September 17, 2003

Mapping Keyboard Knobs In Logic  [ Edit ] 

I wanted to map the eight programmable knobs on my keyboard onto plugins. This would allow me, for example, to set the tremolo on the Fender Rhodes organ using a knob on the keyboard instead of switching over to the mouse.

There are several steps that one must follow to make this happen. I’ll tell you upfront that I have not been able to do it, because it involves making objects in Logic’s Environment that I can’t make. This story may have a happy ending, though.

First, an explanation. If your keyboard has faders, sliders, knobs, or whatever, it has the ability to send CC messages (continuous control) in MIDI. Logic and other sequencers, and lots of other MIDI processors, can take this information and do stuff with it. In my case, one of the knobs on my keyboard can control the volume of the active track (which is apparently CC#7 by default). I didn’t have to do anything to make this happen, Logic just did it. That gave me hope. Here are some of the things you need to do to make this work.

  1. Find out how to change the CC messages your knobs send. Each keyboard has a different way of doing this. In my case, I push two buttons which put the MK-225 in Control Assign mode, then I twist the knob I’m interested in changing, and punch in the CC number I want it to send. This part is pretty easy.
  2. For each plugin you want to control, find out what CC# your faders of interest listen to. The Logic Users Yahoo Group offers several files detailing the relevant numbers for Logic’s plugins.
  3. In theory, at this point you set you knobs to use the same CC# that your plugin is expecting, and all is well.

Unfortunately, for me it doesn’t work that way, and I think I know why. Logic is receiving the CC messages just fine (watching the MIDI monitor in the Transport, and I see the messages coming in), but then it’s not sending them to the plugin, so the plugin never gets the messages, and the knobs onscreen never move.

This question of how to make Logic’s plugins respond to knobs on your controller seems to fall under the header of Automation. Automation really means setting up your sequencer so it records knob and fader movements (and other similar changes to sound you make while recording or playing back), and can play those movements back for you the next time you play the track. I can see how these topics are related, but they seem different enough that I’d like to think I can ignore automation, since it seems a little more complicated.

In any case, there are two or three solutions to the problem I’m facing.

  1. Learn more about MIDI (let’s face it, I know next to nothing), fuss with the Environment more, bang my head against the wall, and eventually, hopefully, figure it out. [Sigh. There are probably better uses of my time than that.]
  2. Find a tutorial someone has written on how to set this stuff up, and follow it. I found a tutorial in the Sonikmatter forums, and was going to do this. Then I found out Logic Audio 6 can’t create Transformers in the Environment, and that stopped me. There is a workaround that lets you create something just like a Transformer, but this is looking too involved for me. I was able to make the fake Transformer easily enough, but then I don’t know what to do with it.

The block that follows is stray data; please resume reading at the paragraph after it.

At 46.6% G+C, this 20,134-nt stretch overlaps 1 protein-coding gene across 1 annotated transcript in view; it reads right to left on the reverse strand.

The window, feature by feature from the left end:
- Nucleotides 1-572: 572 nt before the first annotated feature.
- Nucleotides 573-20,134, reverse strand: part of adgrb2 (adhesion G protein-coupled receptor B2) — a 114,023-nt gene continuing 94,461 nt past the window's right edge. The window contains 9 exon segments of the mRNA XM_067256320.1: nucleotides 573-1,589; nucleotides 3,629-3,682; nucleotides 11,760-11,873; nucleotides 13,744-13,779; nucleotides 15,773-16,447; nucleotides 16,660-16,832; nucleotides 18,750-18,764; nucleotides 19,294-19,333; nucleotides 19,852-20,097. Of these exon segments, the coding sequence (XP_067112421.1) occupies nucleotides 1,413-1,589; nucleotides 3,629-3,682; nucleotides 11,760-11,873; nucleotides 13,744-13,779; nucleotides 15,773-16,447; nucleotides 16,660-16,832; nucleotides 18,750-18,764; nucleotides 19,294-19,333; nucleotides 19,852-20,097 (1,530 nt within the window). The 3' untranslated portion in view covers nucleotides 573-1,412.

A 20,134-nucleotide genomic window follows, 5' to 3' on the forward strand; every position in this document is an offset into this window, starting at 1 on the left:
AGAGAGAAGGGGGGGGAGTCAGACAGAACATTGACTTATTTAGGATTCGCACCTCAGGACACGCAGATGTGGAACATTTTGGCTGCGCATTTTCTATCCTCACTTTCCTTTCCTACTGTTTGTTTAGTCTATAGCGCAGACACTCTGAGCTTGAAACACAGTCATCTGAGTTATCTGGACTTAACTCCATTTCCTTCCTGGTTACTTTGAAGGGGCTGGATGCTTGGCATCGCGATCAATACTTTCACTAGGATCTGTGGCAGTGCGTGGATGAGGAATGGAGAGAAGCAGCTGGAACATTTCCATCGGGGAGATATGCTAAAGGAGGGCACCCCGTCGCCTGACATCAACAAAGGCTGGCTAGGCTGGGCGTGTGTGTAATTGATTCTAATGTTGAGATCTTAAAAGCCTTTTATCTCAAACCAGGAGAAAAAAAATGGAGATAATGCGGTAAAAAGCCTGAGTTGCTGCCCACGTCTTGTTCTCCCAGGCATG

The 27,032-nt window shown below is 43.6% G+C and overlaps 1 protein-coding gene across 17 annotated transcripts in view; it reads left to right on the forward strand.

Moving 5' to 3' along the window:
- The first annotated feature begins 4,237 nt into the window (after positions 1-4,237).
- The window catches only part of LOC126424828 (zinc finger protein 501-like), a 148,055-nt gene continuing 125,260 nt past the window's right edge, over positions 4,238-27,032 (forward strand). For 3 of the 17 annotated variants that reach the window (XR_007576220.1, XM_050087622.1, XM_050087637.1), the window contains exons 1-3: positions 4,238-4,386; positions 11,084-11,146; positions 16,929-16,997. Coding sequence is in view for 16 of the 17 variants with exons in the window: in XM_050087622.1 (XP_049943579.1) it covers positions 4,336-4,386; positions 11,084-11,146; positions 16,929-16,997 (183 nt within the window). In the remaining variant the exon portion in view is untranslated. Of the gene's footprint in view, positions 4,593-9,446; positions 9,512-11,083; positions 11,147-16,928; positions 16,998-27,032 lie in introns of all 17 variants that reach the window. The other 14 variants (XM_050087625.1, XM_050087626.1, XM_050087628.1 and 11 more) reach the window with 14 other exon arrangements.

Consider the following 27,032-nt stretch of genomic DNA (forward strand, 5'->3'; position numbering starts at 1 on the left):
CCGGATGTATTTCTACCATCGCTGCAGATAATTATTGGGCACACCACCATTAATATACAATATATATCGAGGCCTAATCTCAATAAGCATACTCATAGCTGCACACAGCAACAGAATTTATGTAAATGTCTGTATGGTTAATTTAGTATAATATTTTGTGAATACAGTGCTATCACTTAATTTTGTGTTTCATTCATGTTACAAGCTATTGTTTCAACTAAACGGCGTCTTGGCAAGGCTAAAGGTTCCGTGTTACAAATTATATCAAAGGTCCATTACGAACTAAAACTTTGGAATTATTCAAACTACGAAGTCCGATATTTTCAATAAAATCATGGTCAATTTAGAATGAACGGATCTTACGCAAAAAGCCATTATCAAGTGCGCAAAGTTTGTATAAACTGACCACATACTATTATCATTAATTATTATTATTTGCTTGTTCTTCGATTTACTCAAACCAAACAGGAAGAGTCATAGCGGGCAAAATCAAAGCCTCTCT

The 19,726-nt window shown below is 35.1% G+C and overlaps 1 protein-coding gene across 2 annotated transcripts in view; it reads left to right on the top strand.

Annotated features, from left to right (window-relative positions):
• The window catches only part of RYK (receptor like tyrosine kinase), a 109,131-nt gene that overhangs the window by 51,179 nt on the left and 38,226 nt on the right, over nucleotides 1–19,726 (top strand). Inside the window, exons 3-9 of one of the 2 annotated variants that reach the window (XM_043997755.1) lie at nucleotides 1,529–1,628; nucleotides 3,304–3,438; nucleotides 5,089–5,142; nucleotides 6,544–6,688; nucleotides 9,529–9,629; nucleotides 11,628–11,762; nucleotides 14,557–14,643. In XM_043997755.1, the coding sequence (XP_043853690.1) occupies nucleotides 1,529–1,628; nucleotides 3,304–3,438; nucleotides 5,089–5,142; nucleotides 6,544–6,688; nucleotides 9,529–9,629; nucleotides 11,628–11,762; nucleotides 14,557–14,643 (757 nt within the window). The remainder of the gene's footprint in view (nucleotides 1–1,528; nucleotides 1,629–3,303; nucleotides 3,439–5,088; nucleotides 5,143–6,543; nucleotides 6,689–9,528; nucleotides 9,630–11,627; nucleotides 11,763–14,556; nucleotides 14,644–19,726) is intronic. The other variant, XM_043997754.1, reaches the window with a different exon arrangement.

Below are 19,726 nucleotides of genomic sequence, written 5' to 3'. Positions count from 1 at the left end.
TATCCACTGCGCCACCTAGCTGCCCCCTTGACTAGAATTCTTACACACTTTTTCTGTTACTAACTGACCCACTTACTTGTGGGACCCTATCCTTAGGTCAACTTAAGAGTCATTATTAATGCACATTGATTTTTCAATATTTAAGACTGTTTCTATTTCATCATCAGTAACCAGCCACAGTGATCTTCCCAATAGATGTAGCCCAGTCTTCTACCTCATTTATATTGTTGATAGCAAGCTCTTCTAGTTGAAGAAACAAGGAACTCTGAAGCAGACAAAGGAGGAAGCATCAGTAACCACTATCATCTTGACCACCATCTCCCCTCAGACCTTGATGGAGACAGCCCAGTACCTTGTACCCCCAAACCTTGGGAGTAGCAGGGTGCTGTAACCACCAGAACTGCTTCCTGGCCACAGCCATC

3. Buy Fadermapper, which is supposed to allow you to control anything and do lots of other fun things. The demo, which is a time-limited, stripped down version, is pretty confusing for me right now. However, the author appears to give very good support, so I’m sure I could get some help if I invested in it. For now, I’ll wait to think about this until version 2 comes out—apparently Logic 6 (all versions) have a bug that the author is dealing with in the next version.

For now I’m giving up on the knobs. You may be able to find an existing environment at Swiftkick or elsewhere online that will allow your keyboard to work right away, or you could just go for Fadermapper. I hope I can revisit this topic later and come to a happier conclusion.

Posted by Joe | TrackBack
Comments

Fadermapper is good for Logic version 5.x only, Mac or Windows. It's unlikely Fadermapper will ever work with Logic 6+.

A better alternative is LC Xmu, which provides Logic Control emulation for generic midi controllers - see http://www.opuslocus.com/lcxmu/

LC Xmu will work with Logic 5.1 or higher on the Macintosh. Mac OS X is highly recommended. There is currently no Windows version.

Posted by: John Pitcairn at May 14, 2004 7:35 PM

Did you use a monitor after the plugin to see exacly what kind of message it sends? Connect an audio object (bus or track...) where the plugin is (as an insert) to a monitor. Move the fader or knob you want to controll and pay attention to the message collected by the monitor. Ex: F 1 120 36 - Fader movement,chan 1, control -1- =120, control -2- =36. If a plugin receives only a fader movement it doesn't do nothing if it receives a control message from your hardware. Another thing on transformers: an object like a fader can receive one thing filter it and send a new message working like a basic transformer, altough it could be tricky. I'm not sure if this brings something new to anyone but I felt I had to share it because I use it in a Graphic Equalizer I made in Logic's environment with 32 parametric eq. Bye.

Posted by: Pedro Ger at May 24, 2004 6:24 AM

Yeah, I used a monitor to see what messages were being sent. The main problem is, Logic Audio doesn't offer transformers in the environment.

Next time I tackle this, I'm probably going to use John's Logic Control emulator. That seems like the most elegant, and easiest, way to do it.

Posted by: Joe at May 24, 2004 11:01 AM
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